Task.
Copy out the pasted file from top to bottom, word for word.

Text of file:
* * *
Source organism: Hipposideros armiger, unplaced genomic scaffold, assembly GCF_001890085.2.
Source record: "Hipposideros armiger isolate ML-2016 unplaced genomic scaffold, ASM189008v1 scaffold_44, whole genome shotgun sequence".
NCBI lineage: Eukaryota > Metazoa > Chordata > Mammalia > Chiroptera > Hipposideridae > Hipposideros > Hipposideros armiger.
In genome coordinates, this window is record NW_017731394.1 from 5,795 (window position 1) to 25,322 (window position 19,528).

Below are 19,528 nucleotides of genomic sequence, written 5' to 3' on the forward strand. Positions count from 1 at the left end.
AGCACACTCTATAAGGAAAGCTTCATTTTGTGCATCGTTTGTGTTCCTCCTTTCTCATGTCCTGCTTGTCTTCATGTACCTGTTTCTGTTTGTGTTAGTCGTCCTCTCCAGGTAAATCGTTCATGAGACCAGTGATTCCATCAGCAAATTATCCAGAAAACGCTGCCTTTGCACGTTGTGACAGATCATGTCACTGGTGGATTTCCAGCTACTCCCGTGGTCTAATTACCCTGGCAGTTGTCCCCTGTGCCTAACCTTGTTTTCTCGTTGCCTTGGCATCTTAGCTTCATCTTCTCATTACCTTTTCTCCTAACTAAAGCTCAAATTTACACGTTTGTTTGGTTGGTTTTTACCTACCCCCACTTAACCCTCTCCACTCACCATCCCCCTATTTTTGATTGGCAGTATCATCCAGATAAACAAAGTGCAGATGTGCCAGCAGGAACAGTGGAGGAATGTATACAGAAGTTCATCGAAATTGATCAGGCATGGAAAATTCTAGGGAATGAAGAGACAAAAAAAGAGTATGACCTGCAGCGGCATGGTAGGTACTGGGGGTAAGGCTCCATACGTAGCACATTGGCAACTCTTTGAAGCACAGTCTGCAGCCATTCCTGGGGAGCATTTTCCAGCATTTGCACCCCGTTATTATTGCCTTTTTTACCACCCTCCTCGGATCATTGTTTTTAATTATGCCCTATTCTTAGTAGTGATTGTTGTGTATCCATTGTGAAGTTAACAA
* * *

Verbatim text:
Source organism: Hipposideros armiger, unplaced genomic scaffold, assembly GCF_001890085.2.
Source record: "Hipposideros armiger isolate ML-2016 unplaced genomic scaffold, ASM189008v1 scaffold_44, whole genome shotgun sequence".
NCBI lineage: Eukaryota > Metazoa > Chordata > Mammalia > Chiroptera > Hipposideridae > Hipposideros > Hipposideros armiger.
In genome coordinates, this window is record NW_017731394.1 from 5,795 (window position 1) to 25,322 (window position 19,528).

Below are 19,528 nucleotides of genomic sequence, written 5' to 3' on the forward strand. Positions count from 1 at the left end.
AGCACACTCTATAAGGAAAGCTTCATTTTGTGCATCGTTTGTGTTCCTCCTTTCTCATGTCCTGCTTGTCTTCATGTACCTGTTTCTGTTTGTGTTAGTCGTCCTCTCCAGGTAAATCGTTCATGAGACCAGTGATTCCATCAGCAAATTATCCAGAAAACGCTGCCTTTGCACGTTGTGACAGATCATGTCACTGGTGGATTTCCAGCTACTCCCGTGGTCTAATTACCCTGGCAGTTGTCCCCTGTGCCTAACCTTGTTTTCTCGTTGCCTTGGCATCTTAGCTTCATCTTCTCATTACCTTTTCTCCTAACTAAAGCTCAAATTTACACGTTTGTTTGGTTGGTTTTTACCTACCCCCACTTAACCCTCTCCACTCACCATCCCCCTATTTTTGATTGGCAGTATCATCCAGATAAACAAAGTGCAGATGTGCCAGCAGGAACAGTGGAGGAATGTATACAGAAGTTCATCGAAATTGATCAGGCATGGAAAATTCTAGGGAATGAAGAGACAAAAAAAGAGTATGACCTGCAGCGGCATGGTAGGTACTGGGGGTAAGGCTCCATACGTAGCACATTGGCAACTCTTTGAAGCACAGTCTGCAGCCATTCCTGGGGAGCATTTTCCAGCATTTGCACCCCGTTATTATTGCCTTTTTTACCACCCTCCTCGGATCATTGTTTTTAATTATGCCCTATTCTTAGTAGTGATTGTTGTGTATCCATTGTGAAGTTAACAA